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Air Force Protocol
from 'Til Wheels are Up'


Receptions are usually formal affairs; a public or semipublic gathering in honor of a prominent person or an important event. There is often a receiving line associated with receptions in honor of a high level dignitary. (See Chapter 11, Receiving Lines.)

The most common type of official reception we are familiar with is when there is a change of command or a retirement ceremony for a commander. The purpose of this official reception is to allow community/civic leaders and other distinguished visitors from out of town to meet and welcome the new commander and spouse or, in the case of a retirement, to say farewell and to allow the retiring commander and spouse to thank community leaders for their support.

When you receive word that the ceremony is over and guests are heading back for the club (five to ten minutes prior to the start of the reception), make sure that the food is uncovered and the service people are prepared to start serving trays of beverages/the bar is open. You also need to have protocol personnel outside the club/building waiting to open car doors for the official party and others to greet and lead them into the reception area.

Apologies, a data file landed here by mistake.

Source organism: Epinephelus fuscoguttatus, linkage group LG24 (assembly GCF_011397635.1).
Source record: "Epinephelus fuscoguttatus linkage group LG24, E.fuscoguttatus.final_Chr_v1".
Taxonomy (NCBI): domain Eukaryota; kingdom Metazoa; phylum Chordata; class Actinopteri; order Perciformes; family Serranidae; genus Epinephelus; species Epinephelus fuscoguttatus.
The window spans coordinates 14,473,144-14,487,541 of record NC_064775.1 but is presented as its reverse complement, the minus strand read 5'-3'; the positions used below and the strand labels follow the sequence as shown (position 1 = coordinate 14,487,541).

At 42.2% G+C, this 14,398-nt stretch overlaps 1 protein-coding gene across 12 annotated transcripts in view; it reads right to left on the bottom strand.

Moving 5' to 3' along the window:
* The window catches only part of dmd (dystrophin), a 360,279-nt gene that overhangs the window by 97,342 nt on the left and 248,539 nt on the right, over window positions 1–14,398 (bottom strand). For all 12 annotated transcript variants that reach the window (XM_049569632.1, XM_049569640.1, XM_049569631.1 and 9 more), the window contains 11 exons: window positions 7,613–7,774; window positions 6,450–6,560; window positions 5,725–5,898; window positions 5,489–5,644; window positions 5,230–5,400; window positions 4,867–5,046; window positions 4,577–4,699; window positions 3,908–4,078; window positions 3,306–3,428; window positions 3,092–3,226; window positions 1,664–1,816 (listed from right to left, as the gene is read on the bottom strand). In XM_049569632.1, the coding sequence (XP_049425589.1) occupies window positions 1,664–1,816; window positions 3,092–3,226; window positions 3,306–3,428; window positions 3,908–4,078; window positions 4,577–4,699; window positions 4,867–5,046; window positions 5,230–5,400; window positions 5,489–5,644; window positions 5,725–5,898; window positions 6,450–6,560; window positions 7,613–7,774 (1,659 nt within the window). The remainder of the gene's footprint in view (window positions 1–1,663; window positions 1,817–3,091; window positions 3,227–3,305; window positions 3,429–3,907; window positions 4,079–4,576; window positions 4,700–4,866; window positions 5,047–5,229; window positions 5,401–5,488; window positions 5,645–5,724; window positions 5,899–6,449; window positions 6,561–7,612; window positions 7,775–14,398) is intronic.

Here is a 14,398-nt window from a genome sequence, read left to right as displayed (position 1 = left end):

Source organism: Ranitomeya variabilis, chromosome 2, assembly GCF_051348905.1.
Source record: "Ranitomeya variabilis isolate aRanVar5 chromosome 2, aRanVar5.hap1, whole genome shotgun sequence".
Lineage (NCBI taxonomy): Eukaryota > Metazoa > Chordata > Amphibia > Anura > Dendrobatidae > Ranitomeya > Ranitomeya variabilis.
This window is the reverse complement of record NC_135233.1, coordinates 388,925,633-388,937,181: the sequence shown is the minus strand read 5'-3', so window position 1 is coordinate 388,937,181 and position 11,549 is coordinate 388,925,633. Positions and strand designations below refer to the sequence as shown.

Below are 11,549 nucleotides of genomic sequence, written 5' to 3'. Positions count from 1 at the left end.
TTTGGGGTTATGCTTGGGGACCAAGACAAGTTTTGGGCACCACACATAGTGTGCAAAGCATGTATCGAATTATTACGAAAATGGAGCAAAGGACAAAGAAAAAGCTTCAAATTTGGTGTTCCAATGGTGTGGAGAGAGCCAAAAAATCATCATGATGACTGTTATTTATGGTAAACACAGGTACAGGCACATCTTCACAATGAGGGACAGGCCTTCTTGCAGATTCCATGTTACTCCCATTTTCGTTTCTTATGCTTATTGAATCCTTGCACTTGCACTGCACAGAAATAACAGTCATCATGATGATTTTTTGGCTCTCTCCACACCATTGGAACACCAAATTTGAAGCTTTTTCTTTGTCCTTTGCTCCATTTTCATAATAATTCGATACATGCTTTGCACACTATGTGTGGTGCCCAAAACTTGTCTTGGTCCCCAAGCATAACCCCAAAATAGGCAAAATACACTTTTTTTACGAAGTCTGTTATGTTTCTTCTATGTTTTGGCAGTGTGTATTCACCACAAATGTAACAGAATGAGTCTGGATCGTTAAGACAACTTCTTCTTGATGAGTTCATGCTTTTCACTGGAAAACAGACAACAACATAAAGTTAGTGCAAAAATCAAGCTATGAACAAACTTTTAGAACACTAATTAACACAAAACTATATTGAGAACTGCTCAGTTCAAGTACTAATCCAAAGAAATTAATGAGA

Once the official parity is prepared to start the receiving line, encourage the first arrivals to proceed through. As these lines tend to back up and sometimes even stretch clear out the door of the club, station protocol people to encourage guests to get out of the line and come back through when it is less crowded. We set up the room so the guests can go ahead and get some refreshments while waiting for the line to get shorter. As soon as the receiving line is over, the official party joins the guests for refreshments and conversation. Ideally the receiving line will last 45 minutes to an hour to allow the host and hostess plenty of time to visit with their guests.

Arrange for some small tables and chairs to be spread around the room for people to set their glasses and plates down or to have a seat if they are tired. Plan on seating for approximately 25 to 30 percent of your invited guests (or more, if guests are older). Also, consider more if there is to be an entertainment program during the function.

It may be necessary for you to book the entire club to avoid congestion and the confusion of having "John Q. Public" coming to the club that day for breakfast or lunch and getting mixed up with your guests. If so, make sure the club manager and/or catering manager understand that the dining room will have to be closed that day. If the function is large enough, you may be using the dining room for your reception/dinner also and, if you do, you'll need time to put place cards down, etc. (in the case of a big dinner you need to start early in the afternoon).

We do not recommend using name tags for these receptions because of the numbers of people attending--stopping to put on name tags is time-consuming.